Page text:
With all the bright minds drilling down for electric flight gold worldwide these days, including extensive research into battery storage technology and electric motor development, you’d think it’s only a matter of time before a major aircraft company comes out with an off-the-shelf aircraft to officially “launch” electric flight for the masses.
Yuneec, a Chinese company, did just that a few years back with its graceful E430. Several other companies debuted exciting electric prototypes yet since then, little has manifested under the pilot’s Christmas tree beyond a $200,000-plus electric-sustained sailplane (the elegant Lange Aviation Antares 20E), a composite motorgliderish single-seater that goes for around $140,000 (PC Aero Elektra One) and a two-seat, side-by-side electric powered sailplane (Pipistrel Taurus Electro G2, also available gas powered.)
Of course, we can’t overlook pioneer Randall Fishman‘s efforts. He’s the retired jeweler who wasn’t content to wait for the wheels of technological change to grind their way to his hangar door. He debuted his own concoction, the ElectraFlyer Trike, in 2007 at Oshkosh. Everybody got very excited. He’s sold quite a few of the hour-flight-per-charge units and just debuted an all-composite ultralight, the ElectraFlyer ULS motorglider that I did a recent column on in Plane & Pilot magazine. It’s in production for $60,000.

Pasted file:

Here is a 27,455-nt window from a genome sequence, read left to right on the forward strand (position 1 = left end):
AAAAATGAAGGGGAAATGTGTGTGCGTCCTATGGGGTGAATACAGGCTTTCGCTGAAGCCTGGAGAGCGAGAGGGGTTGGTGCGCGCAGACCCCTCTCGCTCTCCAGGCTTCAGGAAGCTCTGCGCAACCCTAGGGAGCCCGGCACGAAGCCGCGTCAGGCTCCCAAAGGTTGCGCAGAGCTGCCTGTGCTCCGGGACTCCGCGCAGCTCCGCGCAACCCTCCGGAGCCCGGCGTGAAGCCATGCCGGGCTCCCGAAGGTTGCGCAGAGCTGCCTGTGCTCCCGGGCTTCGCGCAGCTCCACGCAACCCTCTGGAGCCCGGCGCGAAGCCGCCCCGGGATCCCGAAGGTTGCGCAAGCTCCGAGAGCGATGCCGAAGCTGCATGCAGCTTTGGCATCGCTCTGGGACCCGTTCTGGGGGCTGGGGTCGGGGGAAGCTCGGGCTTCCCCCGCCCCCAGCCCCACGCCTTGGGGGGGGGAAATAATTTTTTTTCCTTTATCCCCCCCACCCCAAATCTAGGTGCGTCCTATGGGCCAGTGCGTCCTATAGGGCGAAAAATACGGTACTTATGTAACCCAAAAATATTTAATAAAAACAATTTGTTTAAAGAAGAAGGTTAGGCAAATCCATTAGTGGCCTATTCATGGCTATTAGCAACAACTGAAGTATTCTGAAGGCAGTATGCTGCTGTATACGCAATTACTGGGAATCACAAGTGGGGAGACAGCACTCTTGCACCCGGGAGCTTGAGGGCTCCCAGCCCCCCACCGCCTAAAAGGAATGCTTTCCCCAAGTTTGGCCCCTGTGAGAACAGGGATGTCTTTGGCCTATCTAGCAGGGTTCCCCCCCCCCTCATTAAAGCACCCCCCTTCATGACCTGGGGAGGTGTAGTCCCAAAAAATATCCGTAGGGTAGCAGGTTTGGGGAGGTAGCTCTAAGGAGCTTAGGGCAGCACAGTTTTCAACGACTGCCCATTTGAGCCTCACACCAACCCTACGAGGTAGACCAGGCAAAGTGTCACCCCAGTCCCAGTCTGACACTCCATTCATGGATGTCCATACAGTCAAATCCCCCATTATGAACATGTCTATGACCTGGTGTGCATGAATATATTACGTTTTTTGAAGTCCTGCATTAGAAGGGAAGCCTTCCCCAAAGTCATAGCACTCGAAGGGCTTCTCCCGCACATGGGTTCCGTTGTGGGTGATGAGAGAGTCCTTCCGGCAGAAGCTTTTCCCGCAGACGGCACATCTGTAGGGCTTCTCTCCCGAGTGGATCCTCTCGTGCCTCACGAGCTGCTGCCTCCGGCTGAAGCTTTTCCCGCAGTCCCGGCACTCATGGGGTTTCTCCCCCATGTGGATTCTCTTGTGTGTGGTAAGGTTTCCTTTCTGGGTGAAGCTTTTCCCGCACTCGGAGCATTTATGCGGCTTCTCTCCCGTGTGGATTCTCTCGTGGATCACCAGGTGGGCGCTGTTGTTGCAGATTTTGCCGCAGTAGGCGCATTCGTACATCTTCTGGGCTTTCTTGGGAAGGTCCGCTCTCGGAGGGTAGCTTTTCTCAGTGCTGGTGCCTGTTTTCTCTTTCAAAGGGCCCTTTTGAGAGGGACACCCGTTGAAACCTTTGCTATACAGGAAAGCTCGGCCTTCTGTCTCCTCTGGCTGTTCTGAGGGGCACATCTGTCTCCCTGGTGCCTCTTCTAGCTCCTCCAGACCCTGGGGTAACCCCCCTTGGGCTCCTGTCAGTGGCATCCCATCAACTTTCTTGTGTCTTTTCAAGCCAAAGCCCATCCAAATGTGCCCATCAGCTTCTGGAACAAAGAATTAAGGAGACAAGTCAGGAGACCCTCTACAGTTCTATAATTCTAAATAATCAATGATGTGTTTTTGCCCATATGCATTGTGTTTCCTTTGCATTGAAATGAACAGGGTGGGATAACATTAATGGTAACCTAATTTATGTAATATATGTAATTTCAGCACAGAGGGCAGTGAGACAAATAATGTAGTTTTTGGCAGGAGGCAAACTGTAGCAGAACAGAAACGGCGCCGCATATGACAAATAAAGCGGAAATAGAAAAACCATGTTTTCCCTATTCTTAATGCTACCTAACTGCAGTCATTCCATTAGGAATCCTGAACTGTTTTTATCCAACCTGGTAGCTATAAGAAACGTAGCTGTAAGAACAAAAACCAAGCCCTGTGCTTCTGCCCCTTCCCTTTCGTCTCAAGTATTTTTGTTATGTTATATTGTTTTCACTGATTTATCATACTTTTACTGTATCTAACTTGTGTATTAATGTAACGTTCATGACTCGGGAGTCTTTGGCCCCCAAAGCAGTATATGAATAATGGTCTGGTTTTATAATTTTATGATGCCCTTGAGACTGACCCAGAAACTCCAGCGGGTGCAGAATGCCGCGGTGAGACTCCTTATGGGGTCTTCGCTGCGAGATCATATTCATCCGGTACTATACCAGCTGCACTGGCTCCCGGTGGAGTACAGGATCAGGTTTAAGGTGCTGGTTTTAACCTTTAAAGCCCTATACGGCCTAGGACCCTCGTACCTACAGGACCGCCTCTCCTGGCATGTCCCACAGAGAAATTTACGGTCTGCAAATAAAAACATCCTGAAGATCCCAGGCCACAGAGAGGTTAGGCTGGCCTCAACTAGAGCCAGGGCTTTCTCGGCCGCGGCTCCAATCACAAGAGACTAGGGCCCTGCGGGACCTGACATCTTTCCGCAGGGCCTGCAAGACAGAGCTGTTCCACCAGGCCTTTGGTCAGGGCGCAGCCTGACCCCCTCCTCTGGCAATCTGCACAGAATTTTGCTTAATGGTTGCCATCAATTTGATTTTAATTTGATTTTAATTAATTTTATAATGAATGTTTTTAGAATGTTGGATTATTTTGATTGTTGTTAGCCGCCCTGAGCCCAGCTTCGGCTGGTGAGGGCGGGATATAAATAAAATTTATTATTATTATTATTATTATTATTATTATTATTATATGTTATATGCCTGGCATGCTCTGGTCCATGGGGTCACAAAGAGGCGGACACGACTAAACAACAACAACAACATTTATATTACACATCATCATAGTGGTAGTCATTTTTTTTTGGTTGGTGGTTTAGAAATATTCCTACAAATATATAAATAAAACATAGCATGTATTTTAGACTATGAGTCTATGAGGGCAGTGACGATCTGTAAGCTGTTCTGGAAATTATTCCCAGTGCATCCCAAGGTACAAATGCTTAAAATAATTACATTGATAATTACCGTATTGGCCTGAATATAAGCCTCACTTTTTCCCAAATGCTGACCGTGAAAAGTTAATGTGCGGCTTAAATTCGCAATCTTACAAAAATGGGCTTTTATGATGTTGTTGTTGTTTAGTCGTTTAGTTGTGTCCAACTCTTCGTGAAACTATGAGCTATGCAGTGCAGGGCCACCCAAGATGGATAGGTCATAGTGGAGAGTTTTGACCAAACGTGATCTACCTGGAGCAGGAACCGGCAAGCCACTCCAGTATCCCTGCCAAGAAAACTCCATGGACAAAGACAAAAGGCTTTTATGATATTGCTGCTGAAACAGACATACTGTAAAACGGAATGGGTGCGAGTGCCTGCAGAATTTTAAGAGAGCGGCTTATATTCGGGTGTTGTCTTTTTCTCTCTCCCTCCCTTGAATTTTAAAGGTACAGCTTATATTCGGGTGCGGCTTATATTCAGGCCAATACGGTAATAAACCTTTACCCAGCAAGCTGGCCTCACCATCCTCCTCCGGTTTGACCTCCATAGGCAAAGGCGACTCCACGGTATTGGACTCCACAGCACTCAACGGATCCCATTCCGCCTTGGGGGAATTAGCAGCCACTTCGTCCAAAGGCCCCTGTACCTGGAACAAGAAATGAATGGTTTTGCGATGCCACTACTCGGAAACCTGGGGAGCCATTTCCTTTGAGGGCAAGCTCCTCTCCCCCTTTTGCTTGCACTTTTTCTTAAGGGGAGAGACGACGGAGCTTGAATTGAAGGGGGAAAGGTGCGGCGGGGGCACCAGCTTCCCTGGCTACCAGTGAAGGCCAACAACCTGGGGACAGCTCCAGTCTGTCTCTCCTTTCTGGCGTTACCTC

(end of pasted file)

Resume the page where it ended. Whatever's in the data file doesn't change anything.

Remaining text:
Current and imminent electric aircraft are of necessity optimized for maximum aerodynamic efficiency, due to the energy density discrepancy between gasoline and state of the art production battery systems such as LiPo (Lithium Polymer) and other formulations which deliver just 12% of the energy of gasoline, when compared pound for pound to gas. That’s what is meant by “energy density” – the amount per pound of energy any storage system can carry.
Current research indicates battery technology could well double, and double again, over the next five years. Meanwhile, electric power is the bottleneck to rapid progress in this field.
We’ve seen other adaptations of electricity to existing airframes, such as a super lightweight Lazair ultralight (that lovely, gossamer flivver from the 1980s) that optimizes efficiency another way by having very little load to lift and keep airborne.
But for the basement tinkerers among us who like a little cayenne pepper mixed in with their healthy veggie stew here’s a refreshing wrinkle: an inveterate homebuilt aircraft junkie, Robert Baslee, was challenged by National Geographic to build and fly an electric powered aircraft in just 48 hours!
The whole reality tv-style circus was filmed by a NatGeo camera crew for broadcast. Talk about the potential for Nixonian flop sweat! I won’t spoil the surprise for you: Here’s the story on how he fared.